Colorado Matters Interviews About Cotopaxi, Colo.
On Colorado Public Radio’s Colorado Matters, Dan Meyers interviewed Jeanne Abrams, Director of the Rocky Mountain Jewish Historical Society, and Miles Sa;tiel about the failed agricultural colony in Cotopaxi Colorado. From 1882-1884, Cotopaxi was the site of an agricultural colony of Russian Jewish immigrants. After the ill-fated colony disbanded in 1884, most of the colonists move to Denver, forming the nucleus of the city’s west side Jewish Community.
Miles Saltiel recently wrote an article for the Rocky Mountain Jewish Historical Notes on the Cotopaxi Colony and used some newly discovered primary resources to “rebalance the record.”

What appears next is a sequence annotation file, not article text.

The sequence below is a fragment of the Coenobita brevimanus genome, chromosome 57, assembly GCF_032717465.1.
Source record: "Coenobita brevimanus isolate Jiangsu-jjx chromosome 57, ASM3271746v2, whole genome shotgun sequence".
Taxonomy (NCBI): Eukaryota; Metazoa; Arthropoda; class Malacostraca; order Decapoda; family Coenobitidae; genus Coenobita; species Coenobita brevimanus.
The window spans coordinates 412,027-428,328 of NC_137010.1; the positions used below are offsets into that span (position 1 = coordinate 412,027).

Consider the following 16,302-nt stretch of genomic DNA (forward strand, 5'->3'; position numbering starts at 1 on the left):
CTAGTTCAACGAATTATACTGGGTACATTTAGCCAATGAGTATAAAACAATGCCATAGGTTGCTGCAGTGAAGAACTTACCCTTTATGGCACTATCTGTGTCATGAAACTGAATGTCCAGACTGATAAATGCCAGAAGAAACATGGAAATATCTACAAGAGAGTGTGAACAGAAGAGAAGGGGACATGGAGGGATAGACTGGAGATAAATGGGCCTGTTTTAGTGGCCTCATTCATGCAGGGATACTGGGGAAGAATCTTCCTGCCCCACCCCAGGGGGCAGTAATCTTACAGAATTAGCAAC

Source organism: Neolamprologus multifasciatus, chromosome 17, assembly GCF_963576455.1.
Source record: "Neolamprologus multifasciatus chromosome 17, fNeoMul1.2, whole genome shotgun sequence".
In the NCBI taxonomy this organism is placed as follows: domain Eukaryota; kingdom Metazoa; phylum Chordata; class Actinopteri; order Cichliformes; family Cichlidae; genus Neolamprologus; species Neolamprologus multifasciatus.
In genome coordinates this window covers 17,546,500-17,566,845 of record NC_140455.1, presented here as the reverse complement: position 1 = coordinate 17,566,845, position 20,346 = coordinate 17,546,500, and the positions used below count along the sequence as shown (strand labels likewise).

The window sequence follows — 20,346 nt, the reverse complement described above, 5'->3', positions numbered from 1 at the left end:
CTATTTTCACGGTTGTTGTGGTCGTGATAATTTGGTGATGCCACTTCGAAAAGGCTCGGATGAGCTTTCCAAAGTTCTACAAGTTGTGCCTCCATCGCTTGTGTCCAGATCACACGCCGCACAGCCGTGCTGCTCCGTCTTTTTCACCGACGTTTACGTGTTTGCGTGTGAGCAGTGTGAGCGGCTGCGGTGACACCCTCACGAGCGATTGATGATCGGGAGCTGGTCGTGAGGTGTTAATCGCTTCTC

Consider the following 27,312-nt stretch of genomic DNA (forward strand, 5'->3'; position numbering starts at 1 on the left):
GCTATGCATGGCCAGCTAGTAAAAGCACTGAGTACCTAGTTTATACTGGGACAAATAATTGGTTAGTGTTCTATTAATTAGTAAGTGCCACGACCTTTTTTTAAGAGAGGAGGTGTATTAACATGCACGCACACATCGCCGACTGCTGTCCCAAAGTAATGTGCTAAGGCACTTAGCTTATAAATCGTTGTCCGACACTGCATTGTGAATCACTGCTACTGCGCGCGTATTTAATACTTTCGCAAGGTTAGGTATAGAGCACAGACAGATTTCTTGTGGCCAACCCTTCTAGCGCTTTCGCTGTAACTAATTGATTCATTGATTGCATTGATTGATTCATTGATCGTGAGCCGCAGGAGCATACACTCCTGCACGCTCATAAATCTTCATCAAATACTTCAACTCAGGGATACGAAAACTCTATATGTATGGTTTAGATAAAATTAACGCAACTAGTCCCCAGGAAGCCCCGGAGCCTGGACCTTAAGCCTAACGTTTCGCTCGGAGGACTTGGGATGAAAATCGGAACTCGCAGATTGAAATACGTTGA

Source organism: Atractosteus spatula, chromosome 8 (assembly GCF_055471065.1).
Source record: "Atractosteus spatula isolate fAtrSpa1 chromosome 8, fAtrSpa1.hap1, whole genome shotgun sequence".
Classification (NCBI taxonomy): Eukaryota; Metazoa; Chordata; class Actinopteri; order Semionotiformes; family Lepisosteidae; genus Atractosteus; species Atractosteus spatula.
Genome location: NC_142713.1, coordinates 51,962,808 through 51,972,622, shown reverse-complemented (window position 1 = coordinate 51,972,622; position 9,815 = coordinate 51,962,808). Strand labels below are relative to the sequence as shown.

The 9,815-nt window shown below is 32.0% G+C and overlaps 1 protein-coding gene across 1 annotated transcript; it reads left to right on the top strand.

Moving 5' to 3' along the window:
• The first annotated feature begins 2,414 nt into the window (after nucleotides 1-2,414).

To listen to the interviews online, go to http://www.cpr.org/co_matters/#load_category_page|colorado_matters, click on January 4, 2006 on the calender, and then click on “Cotopaxi Jewish Settlement I” and “Cotopaxi Jewish Settlement II.” Jeanne Abrams, director of the Rocky Mountain Jewish Historical Society, talks with Dan Meyers about how this unlikely Jewish settlement fits into American history and how it affected Denver’s development. Dan Meyers speaks with Miles Saltiel, a relative of a controversial Colorado mine owner who brought a group of Russian Jews to Cotopaxi in the late 1800s. Saltiel has written an article in the Rocky Mountain Jewish Historical Notes that sets out to clear the name of his relative who has long been accused of exploiting the immigrants.